Anthony Rizzo, first base, Chicago Cubs
Most experts have the National League MVP going to a Chicago Cubs player – only we don’t quite know which one yet.
Right now, in most polls taken, fans of the MLB have Kris Bryant ahead of his first baseman Anthony Rizzo about 70-30, but despite Bryant’s strong favouritism, Rizzo’s case is hardly a lame duck.
Kris Bryant leads Anthony Rizzo in what we might expect, stats such as OPS and WAR. But interestingly enough, hitting as Bryant’s protection one spot behind him, Rizzo has the higher obp (.389), strikeout to walk ratio (.135) and has surpassed him in RBIs (93).
Although Anthony Rizzo’s batting average is topped by Kris Bryant’s, in “late” and “close” games, Rizzo’s average rockets up to an astonishing .319, as does his obp, up dramatically to .524. These two numbers dwarf Bryant’s in the same situation.
Although Kris Bryant may be able to hit for power better than Anthony Rizzo, and has for long stretches carried the Cubs’ offence, it is not until the numbers are gone over with a fine tooth comb that we begin to realise the importance of Rizzo to the best team in the Majors.
Nolan Arenado, third base, Colorado Rockies
In terms of improvement, Nolan Arenado likely has that category covered over the other three on this list.
Arenado has improved out of sight over the past few years, and apart from leading the NL in home runs alongside Bryant, he has managed to improve one of his biggest weaknesses, a five per cent walk rate, into a strength at now around 10%.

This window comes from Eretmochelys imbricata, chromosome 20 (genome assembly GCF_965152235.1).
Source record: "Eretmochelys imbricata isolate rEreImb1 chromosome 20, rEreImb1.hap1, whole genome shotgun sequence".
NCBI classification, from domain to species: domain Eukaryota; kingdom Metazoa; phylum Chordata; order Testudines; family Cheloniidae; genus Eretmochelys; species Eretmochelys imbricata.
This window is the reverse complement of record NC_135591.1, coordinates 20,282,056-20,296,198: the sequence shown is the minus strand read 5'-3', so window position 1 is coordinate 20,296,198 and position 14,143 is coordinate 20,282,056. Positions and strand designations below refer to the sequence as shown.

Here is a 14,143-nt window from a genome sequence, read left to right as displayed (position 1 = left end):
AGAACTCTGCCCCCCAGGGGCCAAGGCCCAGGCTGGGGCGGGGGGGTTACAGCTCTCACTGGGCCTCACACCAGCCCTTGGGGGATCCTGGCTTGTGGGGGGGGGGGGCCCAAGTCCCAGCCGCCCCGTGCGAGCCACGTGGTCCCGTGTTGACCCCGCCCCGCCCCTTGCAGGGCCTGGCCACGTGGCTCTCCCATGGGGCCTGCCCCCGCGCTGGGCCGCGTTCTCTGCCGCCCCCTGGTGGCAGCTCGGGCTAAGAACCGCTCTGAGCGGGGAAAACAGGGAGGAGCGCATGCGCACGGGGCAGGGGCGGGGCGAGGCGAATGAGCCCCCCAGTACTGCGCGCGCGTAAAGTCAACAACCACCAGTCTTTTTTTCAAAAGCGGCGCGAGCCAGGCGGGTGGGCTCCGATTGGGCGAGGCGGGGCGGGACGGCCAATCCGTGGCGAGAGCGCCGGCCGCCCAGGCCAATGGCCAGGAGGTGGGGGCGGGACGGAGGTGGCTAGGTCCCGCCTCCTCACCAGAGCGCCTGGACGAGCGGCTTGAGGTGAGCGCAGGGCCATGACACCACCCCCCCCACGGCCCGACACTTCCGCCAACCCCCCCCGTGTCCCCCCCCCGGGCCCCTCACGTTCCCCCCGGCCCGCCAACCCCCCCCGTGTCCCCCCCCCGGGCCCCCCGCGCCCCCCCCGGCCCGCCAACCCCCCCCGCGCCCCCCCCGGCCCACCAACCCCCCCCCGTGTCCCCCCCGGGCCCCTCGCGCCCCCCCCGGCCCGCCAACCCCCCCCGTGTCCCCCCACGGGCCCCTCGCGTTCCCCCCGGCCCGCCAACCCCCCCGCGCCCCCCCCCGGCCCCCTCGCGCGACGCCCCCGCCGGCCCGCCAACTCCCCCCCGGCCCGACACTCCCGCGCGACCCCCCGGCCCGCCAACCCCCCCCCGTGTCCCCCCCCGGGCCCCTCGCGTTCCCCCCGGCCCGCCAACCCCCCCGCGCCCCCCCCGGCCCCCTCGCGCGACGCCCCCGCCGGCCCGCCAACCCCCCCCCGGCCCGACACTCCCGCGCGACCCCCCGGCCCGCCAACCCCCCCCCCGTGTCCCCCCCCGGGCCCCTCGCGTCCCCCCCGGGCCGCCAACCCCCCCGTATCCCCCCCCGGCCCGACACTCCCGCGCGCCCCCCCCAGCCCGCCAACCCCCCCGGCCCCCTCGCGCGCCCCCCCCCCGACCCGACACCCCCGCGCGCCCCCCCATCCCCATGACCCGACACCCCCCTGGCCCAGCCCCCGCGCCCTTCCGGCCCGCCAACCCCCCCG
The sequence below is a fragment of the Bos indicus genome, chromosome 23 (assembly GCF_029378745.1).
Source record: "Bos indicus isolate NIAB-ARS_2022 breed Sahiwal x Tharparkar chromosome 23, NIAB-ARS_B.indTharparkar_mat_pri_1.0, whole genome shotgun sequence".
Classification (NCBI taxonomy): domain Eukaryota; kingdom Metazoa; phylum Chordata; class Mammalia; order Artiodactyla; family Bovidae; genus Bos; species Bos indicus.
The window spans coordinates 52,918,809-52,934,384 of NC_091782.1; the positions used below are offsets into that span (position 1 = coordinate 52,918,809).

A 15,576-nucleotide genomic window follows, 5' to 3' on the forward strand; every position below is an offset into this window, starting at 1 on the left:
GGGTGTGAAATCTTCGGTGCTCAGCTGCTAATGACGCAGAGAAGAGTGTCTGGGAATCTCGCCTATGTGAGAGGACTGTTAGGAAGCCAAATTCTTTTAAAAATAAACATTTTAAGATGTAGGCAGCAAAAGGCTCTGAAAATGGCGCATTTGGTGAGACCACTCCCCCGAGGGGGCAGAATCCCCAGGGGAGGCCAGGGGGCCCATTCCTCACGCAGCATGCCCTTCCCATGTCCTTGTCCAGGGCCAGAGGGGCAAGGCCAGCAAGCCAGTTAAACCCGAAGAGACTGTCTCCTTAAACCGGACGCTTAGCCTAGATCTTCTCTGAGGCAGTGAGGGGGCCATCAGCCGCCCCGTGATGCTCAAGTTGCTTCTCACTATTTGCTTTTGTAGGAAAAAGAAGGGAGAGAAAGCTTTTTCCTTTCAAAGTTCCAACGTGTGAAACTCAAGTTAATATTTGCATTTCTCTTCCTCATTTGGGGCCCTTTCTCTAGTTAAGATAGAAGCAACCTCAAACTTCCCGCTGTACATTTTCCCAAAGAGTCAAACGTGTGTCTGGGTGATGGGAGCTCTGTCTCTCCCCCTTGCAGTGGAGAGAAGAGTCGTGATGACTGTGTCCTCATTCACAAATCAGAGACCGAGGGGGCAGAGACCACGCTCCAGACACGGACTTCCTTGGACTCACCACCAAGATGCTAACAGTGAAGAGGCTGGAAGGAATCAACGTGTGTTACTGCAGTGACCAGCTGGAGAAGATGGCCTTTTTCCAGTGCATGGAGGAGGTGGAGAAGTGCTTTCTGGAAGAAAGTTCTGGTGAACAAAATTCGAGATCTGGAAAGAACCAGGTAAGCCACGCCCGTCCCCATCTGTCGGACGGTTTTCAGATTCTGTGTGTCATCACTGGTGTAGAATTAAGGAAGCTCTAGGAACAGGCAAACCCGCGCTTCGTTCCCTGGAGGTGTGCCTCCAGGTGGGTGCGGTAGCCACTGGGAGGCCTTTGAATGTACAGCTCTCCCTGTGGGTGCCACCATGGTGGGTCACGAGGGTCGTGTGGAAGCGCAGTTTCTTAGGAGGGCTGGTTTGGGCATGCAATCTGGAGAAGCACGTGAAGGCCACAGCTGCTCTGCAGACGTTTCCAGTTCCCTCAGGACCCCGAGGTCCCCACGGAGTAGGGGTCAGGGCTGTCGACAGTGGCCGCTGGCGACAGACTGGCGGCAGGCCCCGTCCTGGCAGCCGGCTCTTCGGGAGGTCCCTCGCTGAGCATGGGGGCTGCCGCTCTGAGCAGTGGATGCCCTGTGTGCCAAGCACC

Nolan Arenado burst onto the scene as a defensive freak a few years ago now, but his hitting has been where the real improvement has come.
Once a free-swinging, Coors Field native, Arenado is now a far more measured, patient and mature batter, who has improved particularly against off-speed pitches, low and outside the zone.
Apart from home runs, Nolan Arenado leads the NL in RBIs also, and it’s not even close (19 in front of second place Kris Bryant). He also features at third in WAR.
Is improvement a fair metric to add into MVP calculations? If so, here’s your man.
Daniel Murphy, second base, Washington Nationals
Right now, the Washington Nationals are sitting pretty in first place in the NL East, 9.5 games ahead of the second placed New York Mets.
In a cruel twist of irony for New York, it is new National and Met of last year Daniel Murphy, now a fully-fledged MVP candidate, who has sprung Washington to this gargantuan lead.
Most notable to Murphy’s case is his batting average of .340 (second in the NL) and his RBI total of 98 (second in the NL to the ridiculous total of Arenado).
Interestingly, Daniel Murphy has been arguably the only NL hitter to have not gone through any sort of “slump” this season. Of the five men to have an .890+ OPS percentage each month, Murphy is the only NL representative.
Although most would’ve expected Bryce Harper to represent the Nats in this conversation at the start of the year, Murphy’s play this year has be perfectly welcome at Nationals Park.
Similar to how he stepped up for the Metropolitans in the 2015 postseason, Washington will require him to do the same at the back end of this year.
Kris Bryant, third base, Chicago Cubs
Most people have him down as the most impressive player of the year in all of baseball, which is a tag he has thoroughly earned in my opinion.
Bryant leads the NL in WAR, is equal first in home runs, is second in OPS and fifth in RBIs. In a year without Kyle Schwarber in the Cubbies’ lineup, Kris Bryant’s power hitting has been vitally important to the historic year the club is enjoying.
While the eternally biased commentary of Ken Harrelson, Chicago White Sox caller, has Bryant compared to White Sox’s third baseman Todd Frazier, most around the league have loftier comparisons for Bryant, with some comparing the sophomore to Derek Jeter.
Will he help the North Siders to their first World Series victory in 108 years? Who knows? Probably during some time in his career. But by almost any metric you use to measure it, Kris Bryant is leading the NL MVP race.